Your response was defensive given that the only thing even slightly derogatory in my comment was my last sentence. You’ve made broad stroke assertions about me based on…what? At any rate, they are wrong. I did not find your last paragraph insulting and absurd because I am “incapable of comprehending what (you) wrote,” or that I “cling to the opinion that cheerleading is a purely wholesome non-pornified activity that does not support hetero-normative gender roles in a patriarchal society.”

        • Zuska says:

          You wrote "I don’t understand the point you were trying to make when speaking of the GROW camps." And then you wrote "I don’t see how your experiences with the girls at GROW are relevant to the science cheerleaders video and your position on the video. " So, basically, in your own words, you don't understand the whole point of the post. Being able to parse what you read and understand the argument someone is advancing is a necessary first step to advancing your own counter-argument. In the absence of that, all you can do is what you have done, state that you don't understand it, but that you have "opinions".

          • Amii Lockhart says:

            "So, basically, in your own words, you don’t understand the whole point of the post."

            That is simply not true. You have either not made a relevent connection between GROW and SC or you have not properly contrasted the two with any facts or research - your stated standard.

            The only opinion I've put forth is that SC will do more good than harm, and the only thing I offered for that opinion was personal observation. Hmmm, that's the exact same thing you offered for your opinion. Don't expect me to find it anymore relevent than you have found mine.

  • [...] whole cheerleader thing. This big fucking war of words. It’s hard to even know what the conversation is about anymore. And I had a tough [...]

  • Katharine says:

    I do think the Science Cheerleaders are rather anti-feminist and extremely dopey.

    I think the problem would be solved more quickly, though, if we attacked the meatheads first. You know. Men and women with double-digit IQs. They should be the targets of our disgust most of all, really.

  • Katharine says:

    Actually, throw the Science 'Cheerleaders' in with the other idiots, too. They all perpetuate the problem.

  • Katharine says:

    Me, I'm a proud biology student who's going to get her PhD in science and be a great scientist.

    And I don't need to use my body to do it.

  • SB says:

    I'm not a big blog-commenter, but I've been thinking about this whole SciCheer thing and wanting to say something. It's just so offensive to me on so many levels.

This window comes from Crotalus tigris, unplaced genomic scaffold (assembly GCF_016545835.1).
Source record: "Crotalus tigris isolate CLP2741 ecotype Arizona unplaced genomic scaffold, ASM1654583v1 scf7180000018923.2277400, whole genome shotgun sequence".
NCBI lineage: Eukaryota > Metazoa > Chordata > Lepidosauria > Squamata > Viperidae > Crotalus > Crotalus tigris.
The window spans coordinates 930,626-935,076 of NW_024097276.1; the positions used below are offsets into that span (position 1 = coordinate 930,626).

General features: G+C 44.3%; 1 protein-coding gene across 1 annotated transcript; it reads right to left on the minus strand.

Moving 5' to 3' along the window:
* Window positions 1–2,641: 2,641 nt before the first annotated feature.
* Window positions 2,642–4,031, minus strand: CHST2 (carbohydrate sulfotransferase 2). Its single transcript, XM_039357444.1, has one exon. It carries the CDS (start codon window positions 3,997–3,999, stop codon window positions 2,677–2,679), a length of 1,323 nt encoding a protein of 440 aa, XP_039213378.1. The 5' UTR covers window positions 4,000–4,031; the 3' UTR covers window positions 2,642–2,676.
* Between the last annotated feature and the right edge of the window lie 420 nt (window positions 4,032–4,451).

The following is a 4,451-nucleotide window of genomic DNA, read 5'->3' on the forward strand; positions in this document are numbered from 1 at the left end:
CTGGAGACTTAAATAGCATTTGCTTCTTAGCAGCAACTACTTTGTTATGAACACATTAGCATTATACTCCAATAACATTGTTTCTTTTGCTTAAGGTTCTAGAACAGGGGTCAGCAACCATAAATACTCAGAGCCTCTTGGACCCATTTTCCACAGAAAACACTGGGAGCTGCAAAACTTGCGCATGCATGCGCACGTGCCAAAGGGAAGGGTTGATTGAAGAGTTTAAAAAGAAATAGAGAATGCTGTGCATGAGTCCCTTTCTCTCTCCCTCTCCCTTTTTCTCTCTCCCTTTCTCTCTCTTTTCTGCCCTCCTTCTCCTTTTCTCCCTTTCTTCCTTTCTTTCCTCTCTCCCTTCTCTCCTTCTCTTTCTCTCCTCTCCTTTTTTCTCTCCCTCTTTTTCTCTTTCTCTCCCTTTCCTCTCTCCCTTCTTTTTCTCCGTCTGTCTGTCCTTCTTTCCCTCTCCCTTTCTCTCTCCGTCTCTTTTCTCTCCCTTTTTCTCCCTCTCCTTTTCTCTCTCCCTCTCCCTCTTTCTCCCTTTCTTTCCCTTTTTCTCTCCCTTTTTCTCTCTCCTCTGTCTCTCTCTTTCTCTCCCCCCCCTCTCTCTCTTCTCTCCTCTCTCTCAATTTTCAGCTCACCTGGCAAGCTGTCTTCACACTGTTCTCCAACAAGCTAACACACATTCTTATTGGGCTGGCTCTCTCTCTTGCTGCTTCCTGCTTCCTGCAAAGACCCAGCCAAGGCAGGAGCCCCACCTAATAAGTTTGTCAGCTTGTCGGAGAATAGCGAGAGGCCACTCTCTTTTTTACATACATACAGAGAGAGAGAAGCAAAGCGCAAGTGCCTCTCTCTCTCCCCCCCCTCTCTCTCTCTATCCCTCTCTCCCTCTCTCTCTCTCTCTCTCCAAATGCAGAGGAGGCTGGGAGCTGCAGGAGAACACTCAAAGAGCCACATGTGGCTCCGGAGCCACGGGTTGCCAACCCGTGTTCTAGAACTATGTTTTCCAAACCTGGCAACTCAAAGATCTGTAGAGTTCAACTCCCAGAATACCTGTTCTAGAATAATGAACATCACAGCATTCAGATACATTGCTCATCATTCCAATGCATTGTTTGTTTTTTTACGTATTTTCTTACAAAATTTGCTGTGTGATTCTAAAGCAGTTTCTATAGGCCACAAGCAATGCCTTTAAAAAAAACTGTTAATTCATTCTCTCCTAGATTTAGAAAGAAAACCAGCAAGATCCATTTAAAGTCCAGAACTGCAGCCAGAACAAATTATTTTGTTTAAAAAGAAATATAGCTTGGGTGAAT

I'm a woman in science, but I guess my fat ass and ugly wardrobe mean I shouldn't even bother? After all, I might be making little girls think that all female scientists have saggy boobs and can't dance, after all.

    I have never wanted a cheerleader. I wanted teachers who didn't punish me for reading too much, and my public high school to have chemistry lab supplies made in the last few decades. I wanted someone to tell me that struggling through calculus would be worth it because I could get a graduate degree and a job I love, not because I could still be cute and sexy.

    If science is the sport, then the role models should be the athletes, not the cheerleaders. I don't watch hockey thinking "It would be so cool to be able to wear a bedazzled crop top and clean the ice during tv time outs!"... I think "It would be so cool to be able to handle a puck like that!"

    Girls don't need cheerleaders. They need guardians and teachers that encourage them because they are smart and capable, schools that have decent supplies, and communities that support education.

  • Isabel says:

    "Men and women with double-digit IQs. They should be the targets of our disgust most of all, really."

    Why? Where does this deep seated obsession come from, Katherine? How will attacking unfortunates with lower IQs solve the problem? Did you read the thread over at Labspaces? Tideliar, the most offensive poster on the thread, bragged right on the thread about his high IQ.

    BTW are you familiar with Steve Sailor's blog? I think you would really like it.

  • Girlpostdoc says:

    Awesome idea and incredible post! You've inspired me to get involved - thanks Zuska.

  • Katharine says:

    "Why? Where does this deep seated obsession come from, Katherine? How will attacking unfortunates with lower IQs solve the problem? Did you read the thread over at Labspaces? Tideliar, the most offensive poster on the thread, bragged right on the thread about his high IQ."

    Because, oh, let's see, they're the audience the people perpetuating this nonsense are pandering to, and they, the morons that they are, lap it up. And you can't fix stupid.

    Tideliar may just be an asshole, but he's probably reformable.

  • Katharine says:

    Besides, Isabel, have you forgotten that these gibbering idiots are the ones who know about squat about such things as evolution and global warming, who vote for Republicans, who are sexist, racist, brainless arsebags, who have higher rates of incarceration, drug addiction, et cetera...

    I could go on and on.

      • Katharine says: